Whenever a president speaks openly of his religious faith, citizens want to know how that faith affects his political priorities. And so we look for clues. But the lines between religious convictions and public policy are seldom clear, even in retrospect.
Consider: for the past 10 years the world's most powerful nation has been led by white, Southern, churchgoing evangelical Protestants--Bill Clinton and George W. Bush. Each opted to attend the church of his wife's choice. And in both cases that choice was Methodist. But in religion--as in politics--the two presidents could not be less alike. For Clinton, hymn-singing and Gospel preaching are performance arts, and Sunday in the White House wasn't Sunday without a stroll down the street, Bible in hand, for an hour of gregarious fellowship. In this Clinton remained--and remains--Baptist to the core. Bush's religion is cut from a more personal fabric of faith.
The lesson is that denominational labels no longer tell much about those who wear them. Woodrow Wilson, a Presbyterian and Calvinist to the core, was one of the few American presidents of whom it could be said that to know his religious pedigree was to know the man. John F. Kennedy's Catholicism was a political factor in the 1960 presidential race, but in his life it was little more than clan inheritance. Ronald Reagan was the first president of our post-denominational society; he rarely attended church and his religious rhetoric was generic Christian.
Like the current president, Jimmy Carter is a born-again Christian. But his spiritual rebirth was an adolescent rite of passage built into the socially constructed rituals of Southern Baptist culture. Everyone (except some folks in the media) knew where this Sunday-school teacher in the White House was coming from. In contrast, Bush's spiritual transformation occurred outside the conventional church context; it emerged from the self-confessing, testimony-giving intimacy of a Christian support group. This makes Bush's understanding of faith different from other presidents, but hardly unique. According to Princeton's Robert Wuthnow, four out of every 10 adult Americans are involved in what he calls "the small-group movement"-- 12-step programs, prayer circles and Bible-study groups.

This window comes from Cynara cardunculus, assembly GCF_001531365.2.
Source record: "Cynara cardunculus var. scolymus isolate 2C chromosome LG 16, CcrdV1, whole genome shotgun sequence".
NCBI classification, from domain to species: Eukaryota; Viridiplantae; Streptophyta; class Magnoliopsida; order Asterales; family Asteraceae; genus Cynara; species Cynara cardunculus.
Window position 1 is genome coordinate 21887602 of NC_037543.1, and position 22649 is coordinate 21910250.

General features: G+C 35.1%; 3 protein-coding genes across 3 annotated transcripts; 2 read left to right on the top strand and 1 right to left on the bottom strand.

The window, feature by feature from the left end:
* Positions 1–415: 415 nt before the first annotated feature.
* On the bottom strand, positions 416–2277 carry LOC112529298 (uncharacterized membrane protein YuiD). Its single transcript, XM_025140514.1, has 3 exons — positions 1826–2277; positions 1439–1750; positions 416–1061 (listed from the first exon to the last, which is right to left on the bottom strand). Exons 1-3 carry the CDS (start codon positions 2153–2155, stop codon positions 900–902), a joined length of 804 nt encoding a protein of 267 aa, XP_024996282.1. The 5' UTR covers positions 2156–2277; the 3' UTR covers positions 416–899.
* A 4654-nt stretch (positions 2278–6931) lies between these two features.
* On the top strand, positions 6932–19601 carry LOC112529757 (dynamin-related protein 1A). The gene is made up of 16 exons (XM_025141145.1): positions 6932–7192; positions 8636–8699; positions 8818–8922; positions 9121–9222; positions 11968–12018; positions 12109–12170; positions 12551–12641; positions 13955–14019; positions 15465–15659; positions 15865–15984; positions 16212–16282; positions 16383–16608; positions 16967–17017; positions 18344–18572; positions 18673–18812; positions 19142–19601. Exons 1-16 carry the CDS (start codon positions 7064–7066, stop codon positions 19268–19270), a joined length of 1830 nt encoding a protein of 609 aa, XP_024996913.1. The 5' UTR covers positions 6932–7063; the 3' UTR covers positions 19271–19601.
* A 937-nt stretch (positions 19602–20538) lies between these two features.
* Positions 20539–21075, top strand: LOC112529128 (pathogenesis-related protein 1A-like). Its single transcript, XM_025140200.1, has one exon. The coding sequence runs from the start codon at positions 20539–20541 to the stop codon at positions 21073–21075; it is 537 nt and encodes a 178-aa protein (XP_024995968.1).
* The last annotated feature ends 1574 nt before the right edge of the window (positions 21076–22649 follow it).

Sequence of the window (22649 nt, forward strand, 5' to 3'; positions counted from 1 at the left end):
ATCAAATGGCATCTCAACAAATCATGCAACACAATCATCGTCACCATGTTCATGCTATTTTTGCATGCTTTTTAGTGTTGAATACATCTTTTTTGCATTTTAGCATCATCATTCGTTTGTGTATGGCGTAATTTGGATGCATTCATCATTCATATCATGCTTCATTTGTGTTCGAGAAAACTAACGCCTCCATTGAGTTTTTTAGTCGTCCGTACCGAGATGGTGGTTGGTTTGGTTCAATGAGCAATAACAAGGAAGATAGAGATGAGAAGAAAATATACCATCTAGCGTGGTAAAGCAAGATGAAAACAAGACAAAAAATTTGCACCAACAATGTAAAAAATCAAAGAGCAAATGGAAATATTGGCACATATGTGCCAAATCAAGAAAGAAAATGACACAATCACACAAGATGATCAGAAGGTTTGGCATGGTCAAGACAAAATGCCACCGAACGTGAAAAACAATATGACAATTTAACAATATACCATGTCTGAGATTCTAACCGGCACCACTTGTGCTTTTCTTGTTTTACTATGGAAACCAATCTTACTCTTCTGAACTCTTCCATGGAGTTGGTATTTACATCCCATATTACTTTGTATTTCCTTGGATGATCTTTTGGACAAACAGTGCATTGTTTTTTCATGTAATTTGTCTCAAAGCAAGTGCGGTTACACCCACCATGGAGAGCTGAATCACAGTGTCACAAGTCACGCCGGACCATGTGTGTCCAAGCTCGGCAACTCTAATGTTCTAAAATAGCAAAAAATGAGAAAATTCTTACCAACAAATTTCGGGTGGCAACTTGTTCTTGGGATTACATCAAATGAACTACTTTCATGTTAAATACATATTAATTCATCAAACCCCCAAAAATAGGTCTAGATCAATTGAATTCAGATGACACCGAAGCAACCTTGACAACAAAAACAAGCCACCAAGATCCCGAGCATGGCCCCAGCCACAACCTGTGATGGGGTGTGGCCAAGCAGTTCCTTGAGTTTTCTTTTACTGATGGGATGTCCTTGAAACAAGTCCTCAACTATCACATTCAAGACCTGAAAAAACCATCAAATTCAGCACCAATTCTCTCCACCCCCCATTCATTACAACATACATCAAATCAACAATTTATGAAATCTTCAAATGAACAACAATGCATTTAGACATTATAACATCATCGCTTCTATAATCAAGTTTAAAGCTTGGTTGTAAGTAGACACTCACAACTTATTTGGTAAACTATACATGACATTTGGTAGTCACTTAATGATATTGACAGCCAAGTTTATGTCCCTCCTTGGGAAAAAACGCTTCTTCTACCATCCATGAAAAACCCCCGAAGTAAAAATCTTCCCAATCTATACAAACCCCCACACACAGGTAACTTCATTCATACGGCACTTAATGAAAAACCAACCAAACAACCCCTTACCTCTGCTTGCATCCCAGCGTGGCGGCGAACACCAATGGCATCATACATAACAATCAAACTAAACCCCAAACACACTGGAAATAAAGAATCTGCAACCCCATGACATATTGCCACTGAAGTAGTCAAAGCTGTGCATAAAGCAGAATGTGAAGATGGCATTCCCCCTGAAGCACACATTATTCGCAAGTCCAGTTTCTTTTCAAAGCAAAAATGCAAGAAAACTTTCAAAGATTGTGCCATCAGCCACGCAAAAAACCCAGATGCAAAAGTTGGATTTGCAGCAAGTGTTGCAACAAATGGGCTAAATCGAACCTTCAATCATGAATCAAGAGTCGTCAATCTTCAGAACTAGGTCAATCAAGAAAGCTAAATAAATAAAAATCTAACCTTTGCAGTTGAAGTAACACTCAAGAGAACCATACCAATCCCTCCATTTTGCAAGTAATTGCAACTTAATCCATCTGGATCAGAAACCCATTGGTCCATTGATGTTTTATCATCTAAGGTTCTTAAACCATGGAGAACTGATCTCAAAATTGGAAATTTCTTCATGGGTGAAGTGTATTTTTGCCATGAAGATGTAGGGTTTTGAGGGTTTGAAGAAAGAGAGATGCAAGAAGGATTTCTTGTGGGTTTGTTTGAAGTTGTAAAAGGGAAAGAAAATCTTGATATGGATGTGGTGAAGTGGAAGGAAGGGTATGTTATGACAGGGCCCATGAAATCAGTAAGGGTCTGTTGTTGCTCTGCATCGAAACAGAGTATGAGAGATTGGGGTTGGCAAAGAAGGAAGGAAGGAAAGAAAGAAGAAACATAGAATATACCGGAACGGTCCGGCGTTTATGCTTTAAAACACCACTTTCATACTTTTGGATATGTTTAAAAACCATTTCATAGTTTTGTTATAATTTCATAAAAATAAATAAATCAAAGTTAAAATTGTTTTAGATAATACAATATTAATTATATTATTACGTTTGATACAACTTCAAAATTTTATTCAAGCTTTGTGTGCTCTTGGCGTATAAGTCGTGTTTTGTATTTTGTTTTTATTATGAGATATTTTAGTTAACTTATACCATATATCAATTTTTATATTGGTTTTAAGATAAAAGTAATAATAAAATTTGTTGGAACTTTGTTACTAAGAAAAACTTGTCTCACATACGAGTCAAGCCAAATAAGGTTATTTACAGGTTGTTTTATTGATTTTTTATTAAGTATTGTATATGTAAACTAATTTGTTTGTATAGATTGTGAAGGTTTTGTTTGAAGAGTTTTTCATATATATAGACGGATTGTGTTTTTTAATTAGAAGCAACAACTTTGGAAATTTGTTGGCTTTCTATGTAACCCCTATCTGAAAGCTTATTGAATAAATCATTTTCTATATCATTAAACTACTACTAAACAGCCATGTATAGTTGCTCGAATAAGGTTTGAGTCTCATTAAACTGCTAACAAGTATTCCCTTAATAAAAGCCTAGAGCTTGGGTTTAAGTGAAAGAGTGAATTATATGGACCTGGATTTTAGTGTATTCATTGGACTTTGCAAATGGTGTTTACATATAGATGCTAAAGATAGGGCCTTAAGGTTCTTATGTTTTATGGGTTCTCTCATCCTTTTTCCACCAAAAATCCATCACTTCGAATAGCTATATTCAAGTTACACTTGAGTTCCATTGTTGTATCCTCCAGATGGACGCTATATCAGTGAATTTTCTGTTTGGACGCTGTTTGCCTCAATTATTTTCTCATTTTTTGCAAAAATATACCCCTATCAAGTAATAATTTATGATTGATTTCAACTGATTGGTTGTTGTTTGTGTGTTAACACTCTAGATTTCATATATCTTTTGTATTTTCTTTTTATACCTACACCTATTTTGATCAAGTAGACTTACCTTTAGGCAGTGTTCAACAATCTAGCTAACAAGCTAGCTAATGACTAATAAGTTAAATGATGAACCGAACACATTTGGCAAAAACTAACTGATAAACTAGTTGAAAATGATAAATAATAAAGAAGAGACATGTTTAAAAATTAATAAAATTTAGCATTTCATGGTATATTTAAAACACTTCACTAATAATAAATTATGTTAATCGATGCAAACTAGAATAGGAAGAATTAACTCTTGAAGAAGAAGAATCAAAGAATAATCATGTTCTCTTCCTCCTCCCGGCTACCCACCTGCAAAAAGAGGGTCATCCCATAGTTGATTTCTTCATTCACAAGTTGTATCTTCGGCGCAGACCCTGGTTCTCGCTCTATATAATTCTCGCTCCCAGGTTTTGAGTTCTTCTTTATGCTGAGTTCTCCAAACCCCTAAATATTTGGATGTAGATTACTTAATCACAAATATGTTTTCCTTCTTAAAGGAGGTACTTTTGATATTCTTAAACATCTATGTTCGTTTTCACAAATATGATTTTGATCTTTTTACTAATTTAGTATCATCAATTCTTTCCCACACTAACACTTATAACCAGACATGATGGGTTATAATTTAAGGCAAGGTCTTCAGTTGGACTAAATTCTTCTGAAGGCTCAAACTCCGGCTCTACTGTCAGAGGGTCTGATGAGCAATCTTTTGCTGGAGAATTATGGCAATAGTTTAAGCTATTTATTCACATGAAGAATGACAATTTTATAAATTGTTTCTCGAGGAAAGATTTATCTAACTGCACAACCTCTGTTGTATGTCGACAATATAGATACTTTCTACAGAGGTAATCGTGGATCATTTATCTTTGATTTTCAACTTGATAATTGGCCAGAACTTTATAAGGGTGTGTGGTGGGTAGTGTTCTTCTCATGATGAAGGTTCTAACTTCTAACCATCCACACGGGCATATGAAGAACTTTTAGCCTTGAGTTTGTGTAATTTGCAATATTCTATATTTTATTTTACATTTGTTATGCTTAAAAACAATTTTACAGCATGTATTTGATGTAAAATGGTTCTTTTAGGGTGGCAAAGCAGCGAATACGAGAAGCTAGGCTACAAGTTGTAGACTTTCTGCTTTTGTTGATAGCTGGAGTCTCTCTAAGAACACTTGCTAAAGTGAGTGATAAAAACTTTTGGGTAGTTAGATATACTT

There is, however, nothing in the personal piety of small-group Christianity that can ground a faith-based vision for governing the body politic. Translating faith into political principles is what denominations try to do. But Bush's "compassionate conservatism" could not be less like the United Methodist Church's relentlessly liberal social creed. Early in his presidency, Bush drew on confidants like Princeton professor John DiIulio, the point man for his faith-based initiative, who tutored him in the philosophy of Catholic social doctrine. His statements on abortion and stem-cell research reflect papal teachings. More recently, Bush's invocation of "Providence" and "God's will" for the world echo Calvinist theology. But that is also the Biblically derived language of the American civil religion that, as sociologist Robert Bellah pointed out 37 years ago, is the rhetoric that our leaders have always used to link the nation's purposes to those of a transcendent God--especially in times of war.
The first President Bush admitted he had no gift for what he called "the vision thing." His son, at least, recognizes the need for one. That a president invokes the Almighty should no longer surprise us. But the danger of invoking God for any political or military purpose is the presumption that he is on our side. The lesson of history is that no individual or nation is exempt from Divine judgment.